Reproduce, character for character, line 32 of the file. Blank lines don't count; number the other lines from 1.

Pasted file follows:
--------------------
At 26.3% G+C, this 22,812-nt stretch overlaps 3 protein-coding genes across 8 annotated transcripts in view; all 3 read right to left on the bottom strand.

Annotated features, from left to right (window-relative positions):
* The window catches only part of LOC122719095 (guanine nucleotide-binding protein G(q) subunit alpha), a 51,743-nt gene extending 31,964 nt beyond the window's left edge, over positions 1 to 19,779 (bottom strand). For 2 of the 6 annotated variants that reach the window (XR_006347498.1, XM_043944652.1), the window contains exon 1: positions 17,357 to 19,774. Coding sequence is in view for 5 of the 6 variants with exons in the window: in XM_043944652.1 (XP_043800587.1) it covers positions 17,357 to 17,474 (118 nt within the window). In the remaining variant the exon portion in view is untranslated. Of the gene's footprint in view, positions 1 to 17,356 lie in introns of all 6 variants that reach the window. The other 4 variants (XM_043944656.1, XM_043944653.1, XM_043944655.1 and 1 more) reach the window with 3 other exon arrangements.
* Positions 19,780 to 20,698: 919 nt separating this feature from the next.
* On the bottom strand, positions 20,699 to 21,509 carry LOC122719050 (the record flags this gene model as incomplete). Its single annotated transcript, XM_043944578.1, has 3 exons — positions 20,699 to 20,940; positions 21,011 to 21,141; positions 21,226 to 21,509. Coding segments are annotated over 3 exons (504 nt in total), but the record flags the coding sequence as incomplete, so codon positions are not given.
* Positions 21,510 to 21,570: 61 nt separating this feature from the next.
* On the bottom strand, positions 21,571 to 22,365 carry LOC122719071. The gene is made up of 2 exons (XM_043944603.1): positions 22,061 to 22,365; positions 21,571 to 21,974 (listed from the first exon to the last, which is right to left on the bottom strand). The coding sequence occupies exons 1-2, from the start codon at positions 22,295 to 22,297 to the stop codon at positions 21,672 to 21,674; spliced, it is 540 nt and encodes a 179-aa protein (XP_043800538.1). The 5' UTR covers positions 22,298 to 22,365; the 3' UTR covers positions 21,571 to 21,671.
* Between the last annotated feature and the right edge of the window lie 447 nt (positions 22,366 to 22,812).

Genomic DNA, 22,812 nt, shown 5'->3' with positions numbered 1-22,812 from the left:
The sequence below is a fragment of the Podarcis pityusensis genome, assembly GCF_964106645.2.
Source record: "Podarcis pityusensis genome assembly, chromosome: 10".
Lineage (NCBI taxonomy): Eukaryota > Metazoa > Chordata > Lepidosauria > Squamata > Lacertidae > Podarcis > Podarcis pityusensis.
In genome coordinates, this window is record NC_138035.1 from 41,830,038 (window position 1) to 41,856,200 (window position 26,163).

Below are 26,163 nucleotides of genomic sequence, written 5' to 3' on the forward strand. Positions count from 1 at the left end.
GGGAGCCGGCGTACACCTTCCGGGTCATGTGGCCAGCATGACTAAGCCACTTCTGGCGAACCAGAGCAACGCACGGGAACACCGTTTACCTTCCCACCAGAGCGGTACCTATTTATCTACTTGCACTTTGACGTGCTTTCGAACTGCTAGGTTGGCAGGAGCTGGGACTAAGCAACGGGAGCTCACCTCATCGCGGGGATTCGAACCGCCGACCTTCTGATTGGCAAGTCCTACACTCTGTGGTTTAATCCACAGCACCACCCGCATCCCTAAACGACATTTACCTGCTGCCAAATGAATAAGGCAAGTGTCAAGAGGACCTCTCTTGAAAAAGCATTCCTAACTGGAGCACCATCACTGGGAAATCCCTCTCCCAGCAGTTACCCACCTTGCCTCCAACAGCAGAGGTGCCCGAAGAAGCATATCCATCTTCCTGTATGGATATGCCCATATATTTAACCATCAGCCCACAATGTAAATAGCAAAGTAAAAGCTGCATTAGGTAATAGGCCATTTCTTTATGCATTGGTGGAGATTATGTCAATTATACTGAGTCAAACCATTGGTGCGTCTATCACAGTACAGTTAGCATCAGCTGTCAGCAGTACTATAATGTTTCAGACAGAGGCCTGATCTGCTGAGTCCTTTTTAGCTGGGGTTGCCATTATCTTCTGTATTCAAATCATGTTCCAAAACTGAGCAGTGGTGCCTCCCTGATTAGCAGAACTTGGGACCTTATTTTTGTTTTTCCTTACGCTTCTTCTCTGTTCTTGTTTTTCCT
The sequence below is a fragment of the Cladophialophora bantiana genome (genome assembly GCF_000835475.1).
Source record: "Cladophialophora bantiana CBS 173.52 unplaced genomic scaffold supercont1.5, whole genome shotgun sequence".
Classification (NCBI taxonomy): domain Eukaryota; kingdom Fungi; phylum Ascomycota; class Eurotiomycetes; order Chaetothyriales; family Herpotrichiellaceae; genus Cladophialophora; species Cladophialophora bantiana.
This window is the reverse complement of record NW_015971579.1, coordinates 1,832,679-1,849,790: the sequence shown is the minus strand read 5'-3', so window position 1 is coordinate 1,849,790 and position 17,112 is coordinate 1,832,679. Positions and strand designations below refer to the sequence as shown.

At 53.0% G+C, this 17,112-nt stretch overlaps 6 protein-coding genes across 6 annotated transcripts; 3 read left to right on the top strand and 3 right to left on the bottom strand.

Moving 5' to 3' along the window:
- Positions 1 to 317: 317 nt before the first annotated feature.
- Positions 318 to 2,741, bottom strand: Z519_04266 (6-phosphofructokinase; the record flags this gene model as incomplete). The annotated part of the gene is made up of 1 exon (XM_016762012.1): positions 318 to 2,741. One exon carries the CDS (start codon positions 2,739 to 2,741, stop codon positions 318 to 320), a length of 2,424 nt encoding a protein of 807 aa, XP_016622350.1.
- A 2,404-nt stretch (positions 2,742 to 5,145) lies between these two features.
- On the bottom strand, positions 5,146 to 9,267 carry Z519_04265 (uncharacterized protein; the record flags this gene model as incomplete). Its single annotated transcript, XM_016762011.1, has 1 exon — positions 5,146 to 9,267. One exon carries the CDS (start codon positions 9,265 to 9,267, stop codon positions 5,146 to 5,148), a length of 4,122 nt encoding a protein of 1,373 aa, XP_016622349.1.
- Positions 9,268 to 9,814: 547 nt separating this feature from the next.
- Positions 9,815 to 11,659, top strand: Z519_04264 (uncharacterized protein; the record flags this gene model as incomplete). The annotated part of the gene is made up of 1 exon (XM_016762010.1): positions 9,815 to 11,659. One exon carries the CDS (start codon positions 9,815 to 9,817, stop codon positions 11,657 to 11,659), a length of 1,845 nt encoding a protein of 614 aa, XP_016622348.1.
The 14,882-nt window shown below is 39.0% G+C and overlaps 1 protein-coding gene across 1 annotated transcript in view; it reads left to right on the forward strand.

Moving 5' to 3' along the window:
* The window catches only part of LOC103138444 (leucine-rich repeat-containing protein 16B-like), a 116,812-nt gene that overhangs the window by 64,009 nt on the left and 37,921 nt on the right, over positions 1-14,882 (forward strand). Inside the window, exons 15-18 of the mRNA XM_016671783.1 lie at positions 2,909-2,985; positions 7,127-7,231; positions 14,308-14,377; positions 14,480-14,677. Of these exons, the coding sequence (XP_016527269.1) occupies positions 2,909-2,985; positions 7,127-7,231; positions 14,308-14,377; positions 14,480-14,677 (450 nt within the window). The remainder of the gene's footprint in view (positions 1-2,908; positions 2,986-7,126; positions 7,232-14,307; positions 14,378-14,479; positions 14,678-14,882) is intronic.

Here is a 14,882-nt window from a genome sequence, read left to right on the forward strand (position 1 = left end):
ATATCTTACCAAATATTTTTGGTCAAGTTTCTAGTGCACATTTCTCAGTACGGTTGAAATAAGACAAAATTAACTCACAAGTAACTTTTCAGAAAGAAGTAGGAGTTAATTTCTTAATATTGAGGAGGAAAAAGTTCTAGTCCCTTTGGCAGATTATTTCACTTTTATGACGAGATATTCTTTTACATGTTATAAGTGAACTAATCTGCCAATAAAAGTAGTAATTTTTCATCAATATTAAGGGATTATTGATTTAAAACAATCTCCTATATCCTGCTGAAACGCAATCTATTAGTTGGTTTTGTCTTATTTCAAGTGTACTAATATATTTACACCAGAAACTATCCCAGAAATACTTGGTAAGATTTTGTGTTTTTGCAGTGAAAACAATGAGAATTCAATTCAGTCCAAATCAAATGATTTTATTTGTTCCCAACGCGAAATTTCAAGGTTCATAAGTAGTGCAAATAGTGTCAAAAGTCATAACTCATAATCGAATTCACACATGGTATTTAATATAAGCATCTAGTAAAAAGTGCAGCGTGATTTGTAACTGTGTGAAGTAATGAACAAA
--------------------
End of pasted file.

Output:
ATATCTTACCAAATATTTTTGGTCAAGTTTCTAGTGCACATTTCTCAGTACGGTTGAAATAAGACAAAATTAACTCACAAGTAACTTTTCAGAAAGAAGTAGGAGTTAATTTCTTAATATTGAGGAGGAAAAAGTTCTAGTCCCTTTGGCAGATTATTTCACTTTTATGACGAGATATTCTTTTACATGTTATAAGTGAACTAATCTGCCAATAAAAGTAGTAATTTTTCATCAATATTAAGGGATTATTGATTTAAAACAATCTCCTATATCCTGCTGAAACGCAATCTATTAGTTGGTTTTGTCTTATTTCAAGTGTACTAATATATTTACACCAGAAACTATCCCAGAAATACTTGGTAAGATTTTGTGTTTTTGCAGTGAAAACAATGAGAATTCAATTCAGTCCAAATCAAATGATTTTATTTGTTCCCAACGCGAAATTTCAAGGTTCATAAGTAGTGCAAATAGTGTCAAAAGTCATAACTCATAATCGAATTCACACATGGTATTTAATATAAGCATCTAGTAAAAAGTGCAGCGTGATTTGTAACTGTGTGAAGTAATGAACAAA